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Recent reports have revealed that German banking and financial services company Deutsche Bank would now be cutting around 500 investment banking jobs. Previous reports have named various individuals in relation to being at risk redundancy or those whose positions were concluded by the company to be not needed anymore.

By the end of December last year, Deutsche Bank’s corporate and investment bank had around 41,000 staff which is 1,700 more than the previous year with around 17,251 comprised of its front-office staff.

These individuals identified included Europe, Middle East and Africa co-head of financial institutions Jonathan Gold as well as European energy investment banking head Marc Benton, UK corporate broking co-head Andrew Tusa, and Evans Haji-Touma who was known to have advised sovereign wealth and public pension funds.

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Outside Europe, others have also stated names including US head of global transaction banking Paul Saltzman who was set to leave next month while Asia-Pacific financial head of financial sponsors Mohamed Atmani have been confirmed by Deutsche Bank to be leaving the company soon.

Deutsche Bank is also expected to make further cuts not just on its investment banks but also on its debt capital markets business located in Birmingham. The announcement comes after the company posted a decline in its revenues from its investment banks which has lost around 15% to $14.23 billion over the past year.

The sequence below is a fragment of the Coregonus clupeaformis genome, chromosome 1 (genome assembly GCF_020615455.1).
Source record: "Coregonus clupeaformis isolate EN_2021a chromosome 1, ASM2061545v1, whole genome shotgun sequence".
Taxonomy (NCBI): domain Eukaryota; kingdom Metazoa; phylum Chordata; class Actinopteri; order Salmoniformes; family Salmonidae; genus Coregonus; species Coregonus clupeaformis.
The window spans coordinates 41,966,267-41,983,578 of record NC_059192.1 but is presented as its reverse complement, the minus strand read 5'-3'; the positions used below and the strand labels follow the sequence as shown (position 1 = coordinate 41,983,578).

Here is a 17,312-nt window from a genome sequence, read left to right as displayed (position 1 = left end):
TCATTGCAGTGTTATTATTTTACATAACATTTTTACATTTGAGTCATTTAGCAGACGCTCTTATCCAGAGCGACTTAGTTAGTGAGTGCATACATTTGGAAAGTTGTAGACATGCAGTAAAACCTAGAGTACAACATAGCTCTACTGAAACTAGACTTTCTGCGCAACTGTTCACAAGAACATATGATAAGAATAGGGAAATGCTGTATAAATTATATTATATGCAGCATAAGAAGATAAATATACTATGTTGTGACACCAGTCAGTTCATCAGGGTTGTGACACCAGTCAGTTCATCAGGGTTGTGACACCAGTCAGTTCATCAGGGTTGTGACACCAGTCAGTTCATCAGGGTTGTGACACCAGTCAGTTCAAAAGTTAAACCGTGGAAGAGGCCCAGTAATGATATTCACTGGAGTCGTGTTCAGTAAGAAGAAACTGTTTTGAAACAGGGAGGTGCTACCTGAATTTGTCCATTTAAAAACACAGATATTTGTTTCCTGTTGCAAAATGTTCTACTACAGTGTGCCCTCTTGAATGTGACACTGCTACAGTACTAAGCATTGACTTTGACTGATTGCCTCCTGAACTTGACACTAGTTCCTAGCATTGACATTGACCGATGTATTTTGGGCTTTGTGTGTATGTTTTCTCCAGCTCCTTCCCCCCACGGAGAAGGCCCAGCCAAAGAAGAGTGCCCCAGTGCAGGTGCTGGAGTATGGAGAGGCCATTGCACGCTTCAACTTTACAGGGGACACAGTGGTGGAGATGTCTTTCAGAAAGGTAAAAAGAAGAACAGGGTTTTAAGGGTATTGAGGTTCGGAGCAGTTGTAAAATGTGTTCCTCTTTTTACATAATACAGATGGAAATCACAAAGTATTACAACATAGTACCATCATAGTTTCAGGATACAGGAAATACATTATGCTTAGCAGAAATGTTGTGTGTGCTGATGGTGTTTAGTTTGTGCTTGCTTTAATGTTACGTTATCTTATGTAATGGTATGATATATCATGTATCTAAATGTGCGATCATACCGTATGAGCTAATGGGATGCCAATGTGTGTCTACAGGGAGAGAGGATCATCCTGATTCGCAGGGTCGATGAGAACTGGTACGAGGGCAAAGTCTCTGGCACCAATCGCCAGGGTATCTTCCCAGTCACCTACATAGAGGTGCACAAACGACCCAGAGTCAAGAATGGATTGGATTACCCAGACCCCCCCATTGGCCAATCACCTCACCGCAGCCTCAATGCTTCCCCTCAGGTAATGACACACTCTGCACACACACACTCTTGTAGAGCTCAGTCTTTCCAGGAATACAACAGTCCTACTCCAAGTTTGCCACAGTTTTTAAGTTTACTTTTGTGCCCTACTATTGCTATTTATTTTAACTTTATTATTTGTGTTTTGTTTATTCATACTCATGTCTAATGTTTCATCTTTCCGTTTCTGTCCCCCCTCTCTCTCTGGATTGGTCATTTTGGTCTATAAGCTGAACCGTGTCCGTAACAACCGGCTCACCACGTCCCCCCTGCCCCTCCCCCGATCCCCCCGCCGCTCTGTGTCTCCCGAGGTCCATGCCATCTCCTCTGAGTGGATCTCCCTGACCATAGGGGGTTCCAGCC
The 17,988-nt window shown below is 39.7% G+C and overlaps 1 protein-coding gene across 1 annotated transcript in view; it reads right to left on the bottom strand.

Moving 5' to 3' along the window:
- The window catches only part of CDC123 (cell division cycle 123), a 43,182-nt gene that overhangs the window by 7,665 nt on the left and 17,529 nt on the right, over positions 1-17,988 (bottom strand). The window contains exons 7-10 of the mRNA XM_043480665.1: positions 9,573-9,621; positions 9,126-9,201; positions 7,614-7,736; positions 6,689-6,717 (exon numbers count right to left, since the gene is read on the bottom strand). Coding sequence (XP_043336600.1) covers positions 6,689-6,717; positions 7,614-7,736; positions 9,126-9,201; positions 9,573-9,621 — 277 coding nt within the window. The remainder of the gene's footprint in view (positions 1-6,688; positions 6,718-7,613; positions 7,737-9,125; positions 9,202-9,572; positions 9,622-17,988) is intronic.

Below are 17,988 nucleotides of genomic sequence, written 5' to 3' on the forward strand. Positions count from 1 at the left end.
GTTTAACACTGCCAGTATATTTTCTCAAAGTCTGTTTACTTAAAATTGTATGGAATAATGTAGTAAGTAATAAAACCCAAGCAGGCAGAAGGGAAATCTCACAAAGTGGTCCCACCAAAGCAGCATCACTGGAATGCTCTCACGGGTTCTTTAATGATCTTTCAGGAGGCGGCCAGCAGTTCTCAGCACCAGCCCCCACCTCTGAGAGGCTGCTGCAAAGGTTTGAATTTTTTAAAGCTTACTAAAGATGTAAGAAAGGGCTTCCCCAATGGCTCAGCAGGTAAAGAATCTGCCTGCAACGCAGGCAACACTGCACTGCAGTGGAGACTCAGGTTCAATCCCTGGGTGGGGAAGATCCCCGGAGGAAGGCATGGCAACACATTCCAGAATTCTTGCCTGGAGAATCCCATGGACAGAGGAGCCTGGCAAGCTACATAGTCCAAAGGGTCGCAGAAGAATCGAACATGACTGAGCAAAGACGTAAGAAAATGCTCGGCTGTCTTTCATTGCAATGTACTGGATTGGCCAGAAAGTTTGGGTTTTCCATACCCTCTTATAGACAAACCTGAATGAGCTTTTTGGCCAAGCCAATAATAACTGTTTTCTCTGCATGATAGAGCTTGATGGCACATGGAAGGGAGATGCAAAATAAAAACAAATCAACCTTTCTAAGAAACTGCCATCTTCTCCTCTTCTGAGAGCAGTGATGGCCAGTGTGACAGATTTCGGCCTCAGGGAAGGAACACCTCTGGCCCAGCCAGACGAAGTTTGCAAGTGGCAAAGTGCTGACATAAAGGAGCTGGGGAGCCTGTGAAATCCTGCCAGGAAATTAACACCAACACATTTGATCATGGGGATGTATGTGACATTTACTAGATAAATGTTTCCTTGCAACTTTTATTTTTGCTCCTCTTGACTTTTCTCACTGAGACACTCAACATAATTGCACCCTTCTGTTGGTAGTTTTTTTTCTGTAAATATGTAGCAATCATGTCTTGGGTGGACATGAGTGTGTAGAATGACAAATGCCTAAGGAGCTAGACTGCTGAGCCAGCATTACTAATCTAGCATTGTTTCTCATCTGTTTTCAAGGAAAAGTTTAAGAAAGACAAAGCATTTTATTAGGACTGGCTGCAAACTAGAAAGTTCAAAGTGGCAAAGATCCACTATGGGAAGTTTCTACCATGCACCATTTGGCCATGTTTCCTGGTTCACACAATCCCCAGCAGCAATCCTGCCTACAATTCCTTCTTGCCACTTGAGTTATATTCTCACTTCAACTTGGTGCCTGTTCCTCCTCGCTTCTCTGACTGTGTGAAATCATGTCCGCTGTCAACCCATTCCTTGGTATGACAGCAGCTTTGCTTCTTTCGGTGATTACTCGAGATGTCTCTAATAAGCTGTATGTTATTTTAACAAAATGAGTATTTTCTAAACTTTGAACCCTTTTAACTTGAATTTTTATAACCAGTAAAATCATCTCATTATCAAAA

However, compensation and benefits of the company have risen by 8% to $4.26 billion after Deutsche Bank chief executive John Cryan announced last year that it will not be paying bonuses. Cryan has then changed the policy and has pressured the bank for other ways that it would be able to cut costs. The bank is set to inform its staff next month of bonus awards as well as its annual report.

Earlier this month, Deutsche Bank delivered its full-year earnings report posting massive losses of around $621 million for the whole 2017 or €497 million largely exceeding most analyst estimates of €290 million in losses.

The German lender was affected by the mostly flat stock market along with a weak investment bank revenue as well as a charge of $1.8 billion due to the U.S. tax overhaul. While the tax reform has affected the financial numbers of the bank, the U.S. federal tax rate is expected to affect the net income of the bank positively in the future.

The financial company has suffered over the past year due to the settlement on claims of money laundering from the U.S. Federal Reserve which cost the company hundred and millions of dollars in fines last year.

From Deutsche Bank’s current plans to cut hundreds of positions on its investment banking department, the company has begun cutting a number of its operations since last year starting with selling its Polish operations and an effort to boost its capital.


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